SEATTLE — This time last year, Oliver Perez was thinking seriously about life after baseball.
He’d been drummed out of New York as a laughingstock in spring training, released by the Mets following a winless 2010 in which every day at the ballpark was misery. The Mets ate the remaining $12 million of a $36 million deal just to make Perez and his lifeless arm vanish. The former starting pitcher wound up with the Washington Nationals’ organization in Class AA wondering how much more humiliation he could take.
But one last crack at winter-league ball in his native Mexico gave Perez hope, and the Mariners noticed. Now, the 31-year-old has reinvented himself as a left-handed relief specialist to where the once-unthinkable notion of another free-agent contract could await.
Thing is, for Perez, who likely scored the biggest payday he’ll ever see several years ago, it was never really about the money.
“In my mind, I just wanted to show myself that I could still do it,” he said. “I wanted to show a lot of people in Mexico, too. I think a lot of them there were very disappointed in me. I was disappointed, too.”
Perez’s extended family still lives in the northwestern Mexican city of Culiacan — hailed as the home of famous boxers such as six-time world champion Julio Cesar Chavez, but with Perez as its only major-league baseball product.
It’s also where Perez returned for a winter-ball stint as a relief pitcher last November that saw him compile a 0.63 earned-run average with 19 strikeouts in 14-1/3 innings as a relief pitcher. More importantly, the velocity that spent last season in the 85-to-89-mph range climbed well over 90 mph.
Mariners assistant GM Jeff Kingston noticed Perez’s results and the team dispatched a scout to Mexico. Perez was signed to a minor-league deal, impressed the Mariners in spring training, then improved his velocity reach the mid-90s in Class AAA. Promoted by Seattle on June 18, he’s posted a 1.91 ERA in 30 appearances with 24 strikeouts in 28-1/3 innings.
He’s a free agent this winter, but an intriguing possibility for a Mariners team with a talented bullpen that lacks veteran experience.
“I’m just going to do the same thing I did last winter,” Perez said. “I’m going to go back to play winter ball and then see if somebody wants me to pitch for them next year.”
Perez’s permanent home is in Arizona with his wife and daughter. That’s where he and former Mets minor-leaguer Rafael Arroyo began training daily about two years ago, when Perez had just completed an abysmal season with the Mets in which he went 0-5 with a 6.80 ERA.
“People don’t understand the pressure that comes with playing in a big city like New York and how, if you don’t perform, you hear it right away,” said Arroyo, a Mets bullpen catcher that 2010 season. “I think maybe he didn’t understand it at first, coming from a smaller market like Pittsburgh.”
Perez had spent four seasons as a starter with San Diego and Pittsburgh before a midsummer 2006 trade to the Mets. He started two games for New York in the 2006 National League Championship Series, then won 25 games the next two seasons before signing a three-year, $36 million deal before the 2009 season.
It all went downhill from there, with Perez making just 21 starts the next two years.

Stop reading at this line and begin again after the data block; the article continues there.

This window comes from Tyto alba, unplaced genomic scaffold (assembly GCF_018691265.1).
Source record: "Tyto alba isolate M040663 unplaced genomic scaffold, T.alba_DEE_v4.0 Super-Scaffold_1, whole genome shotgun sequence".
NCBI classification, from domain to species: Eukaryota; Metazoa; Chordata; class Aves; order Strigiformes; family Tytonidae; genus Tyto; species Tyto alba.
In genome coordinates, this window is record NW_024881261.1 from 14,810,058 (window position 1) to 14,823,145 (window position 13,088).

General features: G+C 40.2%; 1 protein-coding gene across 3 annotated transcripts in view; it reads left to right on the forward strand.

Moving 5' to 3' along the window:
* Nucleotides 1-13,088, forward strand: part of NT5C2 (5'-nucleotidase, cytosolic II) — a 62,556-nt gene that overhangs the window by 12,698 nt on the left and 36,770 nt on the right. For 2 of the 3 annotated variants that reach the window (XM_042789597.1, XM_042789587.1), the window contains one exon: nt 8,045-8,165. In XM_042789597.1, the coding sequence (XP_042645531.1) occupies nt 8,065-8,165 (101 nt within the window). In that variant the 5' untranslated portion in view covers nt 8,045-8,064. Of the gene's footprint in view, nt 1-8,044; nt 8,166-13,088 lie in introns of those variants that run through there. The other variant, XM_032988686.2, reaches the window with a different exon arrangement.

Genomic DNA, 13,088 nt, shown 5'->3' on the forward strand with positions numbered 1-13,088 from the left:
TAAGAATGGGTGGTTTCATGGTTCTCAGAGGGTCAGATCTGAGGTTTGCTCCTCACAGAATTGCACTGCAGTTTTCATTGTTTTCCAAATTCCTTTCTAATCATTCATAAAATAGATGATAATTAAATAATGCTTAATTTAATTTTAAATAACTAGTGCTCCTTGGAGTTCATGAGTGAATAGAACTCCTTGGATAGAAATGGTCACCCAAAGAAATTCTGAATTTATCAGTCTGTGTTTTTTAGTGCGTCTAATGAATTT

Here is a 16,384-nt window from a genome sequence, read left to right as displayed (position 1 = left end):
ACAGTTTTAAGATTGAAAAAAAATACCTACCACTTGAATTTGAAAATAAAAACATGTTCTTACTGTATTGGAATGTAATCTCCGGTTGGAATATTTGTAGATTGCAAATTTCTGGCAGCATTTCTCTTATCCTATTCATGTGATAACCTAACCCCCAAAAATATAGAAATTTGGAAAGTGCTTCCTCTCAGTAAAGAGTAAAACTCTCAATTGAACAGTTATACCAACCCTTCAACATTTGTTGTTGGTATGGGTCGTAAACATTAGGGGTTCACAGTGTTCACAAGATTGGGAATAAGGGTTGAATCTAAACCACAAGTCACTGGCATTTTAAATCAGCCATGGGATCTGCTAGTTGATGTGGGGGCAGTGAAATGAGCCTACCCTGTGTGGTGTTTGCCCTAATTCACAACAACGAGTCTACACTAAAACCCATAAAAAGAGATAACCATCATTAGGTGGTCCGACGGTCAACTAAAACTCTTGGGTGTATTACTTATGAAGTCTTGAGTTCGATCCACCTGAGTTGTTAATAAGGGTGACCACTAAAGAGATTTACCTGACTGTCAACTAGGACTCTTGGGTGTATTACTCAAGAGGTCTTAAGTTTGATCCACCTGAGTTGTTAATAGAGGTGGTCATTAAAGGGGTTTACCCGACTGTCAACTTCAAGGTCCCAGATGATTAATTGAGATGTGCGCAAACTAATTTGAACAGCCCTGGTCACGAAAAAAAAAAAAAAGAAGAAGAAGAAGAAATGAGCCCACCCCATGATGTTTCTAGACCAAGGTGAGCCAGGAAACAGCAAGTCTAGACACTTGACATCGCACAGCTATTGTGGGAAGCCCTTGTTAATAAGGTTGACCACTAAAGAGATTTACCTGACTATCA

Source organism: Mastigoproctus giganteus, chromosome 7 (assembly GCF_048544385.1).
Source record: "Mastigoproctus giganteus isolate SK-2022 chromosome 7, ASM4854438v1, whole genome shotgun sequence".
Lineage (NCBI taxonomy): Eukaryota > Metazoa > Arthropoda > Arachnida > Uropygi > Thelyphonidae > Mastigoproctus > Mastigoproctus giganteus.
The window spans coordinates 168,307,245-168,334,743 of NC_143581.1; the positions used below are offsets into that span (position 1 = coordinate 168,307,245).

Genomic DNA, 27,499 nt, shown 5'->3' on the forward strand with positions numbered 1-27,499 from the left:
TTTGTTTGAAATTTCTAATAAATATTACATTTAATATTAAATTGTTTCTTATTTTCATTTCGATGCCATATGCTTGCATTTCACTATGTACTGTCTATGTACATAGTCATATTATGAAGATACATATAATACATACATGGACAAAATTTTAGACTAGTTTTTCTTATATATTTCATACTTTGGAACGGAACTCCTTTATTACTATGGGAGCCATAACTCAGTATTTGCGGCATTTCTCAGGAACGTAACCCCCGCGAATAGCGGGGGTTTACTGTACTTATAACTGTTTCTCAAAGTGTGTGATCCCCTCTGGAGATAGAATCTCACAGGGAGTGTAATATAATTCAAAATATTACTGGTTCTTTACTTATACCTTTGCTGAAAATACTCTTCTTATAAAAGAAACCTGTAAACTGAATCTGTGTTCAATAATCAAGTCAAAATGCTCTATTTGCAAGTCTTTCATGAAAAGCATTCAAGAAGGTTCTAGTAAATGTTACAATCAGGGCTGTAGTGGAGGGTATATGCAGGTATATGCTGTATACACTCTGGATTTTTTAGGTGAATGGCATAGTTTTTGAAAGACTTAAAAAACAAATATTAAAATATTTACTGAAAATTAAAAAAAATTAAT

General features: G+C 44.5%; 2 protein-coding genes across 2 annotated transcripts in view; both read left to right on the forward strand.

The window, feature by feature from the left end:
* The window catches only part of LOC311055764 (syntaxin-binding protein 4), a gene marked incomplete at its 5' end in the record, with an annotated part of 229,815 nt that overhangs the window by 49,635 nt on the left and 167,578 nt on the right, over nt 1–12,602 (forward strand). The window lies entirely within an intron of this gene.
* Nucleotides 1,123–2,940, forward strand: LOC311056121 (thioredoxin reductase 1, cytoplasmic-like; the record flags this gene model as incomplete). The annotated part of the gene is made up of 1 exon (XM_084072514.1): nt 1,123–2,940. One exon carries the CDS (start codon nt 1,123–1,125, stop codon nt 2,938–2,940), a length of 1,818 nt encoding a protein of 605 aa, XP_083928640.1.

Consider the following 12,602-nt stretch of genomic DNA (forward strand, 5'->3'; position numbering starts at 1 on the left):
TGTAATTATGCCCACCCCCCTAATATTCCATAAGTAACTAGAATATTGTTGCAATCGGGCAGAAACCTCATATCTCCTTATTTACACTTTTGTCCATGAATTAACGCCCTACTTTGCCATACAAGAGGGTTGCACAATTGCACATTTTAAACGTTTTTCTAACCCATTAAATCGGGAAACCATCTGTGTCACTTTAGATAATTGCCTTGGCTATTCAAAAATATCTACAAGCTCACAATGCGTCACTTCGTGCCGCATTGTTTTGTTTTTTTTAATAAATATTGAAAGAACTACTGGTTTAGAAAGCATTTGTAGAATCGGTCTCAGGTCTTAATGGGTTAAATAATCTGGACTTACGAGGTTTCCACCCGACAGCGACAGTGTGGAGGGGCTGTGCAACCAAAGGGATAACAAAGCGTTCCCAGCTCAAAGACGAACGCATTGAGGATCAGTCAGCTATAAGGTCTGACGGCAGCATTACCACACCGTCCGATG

Perez was plagued by tendinitis in his knee he says shortened his stride and limited the effectiveness of his pitches. But Perez was nevertheless vilified by fans and some media as a symbol of the team’s rapid on-field demise.
After 2010, his career in tatters, he and Arroyo did leg-strengthening workouts in addition to more cardio training than the pitcher had ever done. They’d hike the steeper parts of Camelback Mountain near his Arizona home, then run up the flatter portions.
But their conversations also involved the mental side of avoiding a repeat of what happened in New York.
“We talked about understanding the importance of confidence and how he’d be able to maintain that if he got another opportunity,” Arroyo said.
Perez’s knee pain dissipated, though he struggled in winter ball that offseason.
The Mets released Perez, so he joined the Nationals in Class AA and pitched more consistently in 2011 before his velocity finally returned in Mexico.
“My legs are strong and I got my arm strength back,” Perez said. “I used to throw more than 150 innings every year, but the last few years I didn’t even throw 100. So, I think that’s where I lost my strength.”
He’d lost much of his reputation as well.
Perez had refused a minor-league assignment with the Mets in 2010, insisting he belonged in the majors. That only added to his soap-opera-like existence.
“Almost every day when I drove to the stadium, I was ready for something,” Perez said. “I wasn’t pitching well, I wasn’t feeling great, and it was like all of the eyes were on me. Sometimes, I didn’t want to go to the stadium because the media was going to ask me the same questions.”
Perez knew few teams would take a chance on him, so he took full advantage of the opportunity with the Mariners. He now cherishes his lower-profile Seattle experience, which he says made baseball fun again.
“I like it because I get a chance to play every day,” Perez said. “I love to play the game. It’s very exciting for me. I don’t care whether we’re winning or losing, for me it’s the same thing. I love this game, so why not have fun? It’s a job, but it’s a game, too.”
A game Perez will likely now get the chance to keep playing at the big-league level beyond this year.